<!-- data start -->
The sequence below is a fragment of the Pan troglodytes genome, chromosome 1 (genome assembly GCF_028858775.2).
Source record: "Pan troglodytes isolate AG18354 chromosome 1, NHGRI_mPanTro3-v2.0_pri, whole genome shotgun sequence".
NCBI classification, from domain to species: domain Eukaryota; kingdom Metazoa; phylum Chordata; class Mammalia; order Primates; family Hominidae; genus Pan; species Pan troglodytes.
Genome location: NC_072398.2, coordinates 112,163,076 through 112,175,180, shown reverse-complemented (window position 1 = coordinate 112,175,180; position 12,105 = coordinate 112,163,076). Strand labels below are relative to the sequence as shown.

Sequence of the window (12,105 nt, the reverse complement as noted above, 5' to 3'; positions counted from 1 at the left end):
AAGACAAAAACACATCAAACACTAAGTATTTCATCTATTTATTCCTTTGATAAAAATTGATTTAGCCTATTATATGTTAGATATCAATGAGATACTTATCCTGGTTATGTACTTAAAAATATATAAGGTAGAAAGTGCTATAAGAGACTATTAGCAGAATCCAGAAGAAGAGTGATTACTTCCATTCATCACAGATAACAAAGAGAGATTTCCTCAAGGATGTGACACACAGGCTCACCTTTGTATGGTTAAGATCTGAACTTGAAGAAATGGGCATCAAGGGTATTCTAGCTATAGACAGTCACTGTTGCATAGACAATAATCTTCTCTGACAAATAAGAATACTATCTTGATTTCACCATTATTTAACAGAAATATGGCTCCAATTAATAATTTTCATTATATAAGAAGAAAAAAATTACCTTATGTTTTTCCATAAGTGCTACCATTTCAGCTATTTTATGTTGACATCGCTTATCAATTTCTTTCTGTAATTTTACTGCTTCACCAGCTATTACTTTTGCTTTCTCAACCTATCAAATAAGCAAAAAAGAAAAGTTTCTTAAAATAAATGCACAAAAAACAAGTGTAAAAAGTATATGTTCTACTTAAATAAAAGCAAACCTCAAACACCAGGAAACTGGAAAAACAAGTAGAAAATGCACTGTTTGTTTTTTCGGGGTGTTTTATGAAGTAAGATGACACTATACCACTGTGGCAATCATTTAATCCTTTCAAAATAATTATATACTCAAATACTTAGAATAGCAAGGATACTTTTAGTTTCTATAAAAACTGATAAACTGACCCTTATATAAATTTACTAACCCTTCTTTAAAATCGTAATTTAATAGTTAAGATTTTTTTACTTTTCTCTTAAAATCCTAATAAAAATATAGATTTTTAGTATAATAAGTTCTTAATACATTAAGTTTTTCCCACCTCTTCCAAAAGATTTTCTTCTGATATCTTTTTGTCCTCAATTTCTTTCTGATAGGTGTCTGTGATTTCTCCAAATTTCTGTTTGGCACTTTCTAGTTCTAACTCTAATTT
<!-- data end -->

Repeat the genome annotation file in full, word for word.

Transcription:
The sequence below is a fragment of the Pan troglodytes genome, chromosome 1 (genome assembly GCF_028858775.2).
Source record: "Pan troglodytes isolate AG18354 chromosome 1, NHGRI_mPanTro3-v2.0_pri, whole genome shotgun sequence".
NCBI classification, from domain to species: domain Eukaryota; kingdom Metazoa; phylum Chordata; class Mammalia; order Primates; family Hominidae; genus Pan; species Pan troglodytes.
Genome location: NC_072398.2, coordinates 112,163,076 through 112,175,180, shown reverse-complemented (window position 1 = coordinate 112,175,180; position 12,105 = coordinate 112,163,076). Strand labels below are relative to the sequence as shown.

Sequence of the window (12,105 nt, the reverse complement as noted above, 5' to 3'; positions counted from 1 at the left end):
AAGACAAAAACACATCAAACACTAAGTATTTCATCTATTTATTCCTTTGATAAAAATTGATTTAGCCTATTATATGTTAGATATCAATGAGATACTTATCCTGGTTATGTACTTAAAAATATATAAGGTAGAAAGTGCTATAAGAGACTATTAGCAGAATCCAGAAGAAGAGTGATTACTTCCATTCATCACAGATAACAAAGAGAGATTTCCTCAAGGATGTGACACACAGGCTCACCTTTGTATGGTTAAGATCTGAACTTGAAGAAATGGGCATCAAGGGTATTCTAGCTATAGACAGTCACTGTTGCATAGACAATAATCTTCTCTGACAAATAAGAATACTATCTTGATTTCACCATTATTTAACAGAAATATGGCTCCAATTAATAATTTTCATTATATAAGAAGAAAAAAATTACCTTATGTTTTTCCATAAGTGCTACCATTTCAGCTATTTTATGTTGACATCGCTTATCAATTTCTTTCTGTAATTTTACTGCTTCACCAGCTATTACTTTTGCTTTCTCAACCTATCAAATAAGCAAAAAAGAAAAGTTTCTTAAAATAAATGCACAAAAAACAAGTGTAAAAAGTATATGTTCTACTTAAATAAAAGCAAACCTCAAACACCAGGAAACTGGAAAAACAAGTAGAAAATGCACTGTTTGTTTTTTCGGGGTGTTTTATGAAGTAAGATGACACTATACCACTGTGGCAATCATTTAATCCTTTCAAAATAATTATATACTCAAATACTTAGAATAGCAAGGATACTTTTAGTTTCTATAAAAACTGATAAACTGACCCTTATATAAATTTACTAACCCTTCTTTAAAATCGTAATTTAATAGTTAAGATTTTTTTACTTTTCTCTTAAAATCCTAATAAAAATATAGATTTTTAGTATAATAAGTTCTTAATACATTAAGTTTTTCCCACCTCTTCCAAAAGATTTTCTTCTGATATCTTTTTGTCCTCAATTTCTTTCTGATAGGTGTCTGTGATTTCTCCAAATTTCTGTTTGGCACTTTCTAGTTCTAACTCTAATTT